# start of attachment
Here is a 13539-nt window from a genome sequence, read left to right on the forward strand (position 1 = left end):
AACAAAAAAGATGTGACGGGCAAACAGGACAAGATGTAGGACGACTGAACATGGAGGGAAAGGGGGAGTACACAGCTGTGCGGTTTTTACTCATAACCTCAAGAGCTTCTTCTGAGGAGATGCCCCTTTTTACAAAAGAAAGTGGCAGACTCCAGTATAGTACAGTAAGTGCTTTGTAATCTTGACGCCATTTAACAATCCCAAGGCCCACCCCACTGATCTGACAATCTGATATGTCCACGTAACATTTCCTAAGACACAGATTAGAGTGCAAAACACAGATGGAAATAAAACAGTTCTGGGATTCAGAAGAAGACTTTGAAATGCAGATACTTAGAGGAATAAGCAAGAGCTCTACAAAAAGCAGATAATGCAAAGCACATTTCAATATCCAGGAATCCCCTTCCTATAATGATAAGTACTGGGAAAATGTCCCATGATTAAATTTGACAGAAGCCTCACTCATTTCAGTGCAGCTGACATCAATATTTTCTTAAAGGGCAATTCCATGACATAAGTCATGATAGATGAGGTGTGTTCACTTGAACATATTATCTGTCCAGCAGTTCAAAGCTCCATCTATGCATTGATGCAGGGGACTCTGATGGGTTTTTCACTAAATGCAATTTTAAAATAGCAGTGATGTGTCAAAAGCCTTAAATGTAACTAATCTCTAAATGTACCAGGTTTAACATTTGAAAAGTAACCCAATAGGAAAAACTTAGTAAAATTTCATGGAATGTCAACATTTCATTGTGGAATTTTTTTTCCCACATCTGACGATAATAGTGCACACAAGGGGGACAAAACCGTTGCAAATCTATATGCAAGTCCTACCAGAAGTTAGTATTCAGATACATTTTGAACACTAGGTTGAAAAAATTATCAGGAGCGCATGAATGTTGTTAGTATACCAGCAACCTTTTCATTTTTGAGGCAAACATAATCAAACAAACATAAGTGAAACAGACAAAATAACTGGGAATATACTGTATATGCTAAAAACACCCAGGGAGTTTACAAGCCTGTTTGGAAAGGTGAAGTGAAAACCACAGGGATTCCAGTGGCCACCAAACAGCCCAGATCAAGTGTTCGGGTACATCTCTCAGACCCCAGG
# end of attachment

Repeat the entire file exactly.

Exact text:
Here is a 13539-nt window from a genome sequence, read left to right on the forward strand (position 1 = left end):
AACAAAAAAGATGTGACGGGCAAACAGGACAAGATGTAGGACGACTGAACATGGAGGGAAAGGGGGAGTACACAGCTGTGCGGTTTTTACTCATAACCTCAAGAGCTTCTTCTGAGGAGATGCCCCTTTTTACAAAAGAAAGTGGCAGACTCCAGTATAGTACAGTAAGTGCTTTGTAATCTTGACGCCATTTAACAATCCCAAGGCCCACCCCACTGATCTGACAATCTGATATGTCCACGTAACATTTCCTAAGACACAGATTAGAGTGCAAAACACAGATGGAAATAAAACAGTTCTGGGATTCAGAAGAAGACTTTGAAATGCAGATACTTAGAGGAATAAGCAAGAGCTCTACAAAAAGCAGATAATGCAAAGCACATTTCAATATCCAGGAATCCCCTTCCTATAATGATAAGTACTGGGAAAATGTCCCATGATTAAATTTGACAGAAGCCTCACTCATTTCAGTGCAGCTGACATCAATATTTTCTTAAAGGGCAATTCCATGACATAAGTCATGATAGATGAGGTGTGTTCACTTGAACATATTATCTGTCCAGCAGTTCAAAGCTCCATCTATGCATTGATGCAGGGGACTCTGATGGGTTTTTCACTAAATGCAATTTTAAAATAGCAGTGATGTGTCAAAAGCCTTAAATGTAACTAATCTCTAAATGTACCAGGTTTAACATTTGAAAAGTAACCCAATAGGAAAAACTTAGTAAAATTTCATGGAATGTCAACATTTCATTGTGGAATTTTTTTTCCCACATCTGACGATAATAGTGCACACAAGGGGGACAAAACCGTTGCAAATCTATATGCAAGTCCTACCAGAAGTTAGTATTCAGATACATTTTGAACACTAGGTTGAAAAAATTATCAGGAGCGCATGAATGTTGTTAGTATACCAGCAACCTTTTCATTTTTGAGGCAAACATAATCAAACAAACATAAGTGAAACAGACAAAATAACTGGGAATATACTGTATATGCTAAAAACACCCAGGGAGTTTACAAGCCTGTTTGGAAAGGTGAAGTGAAAACCACAGGGATTCCAGTGGCCACCAAACAGCCCAGATCAAGTGTTCGGGTACATCTCTCAGACCCCAGG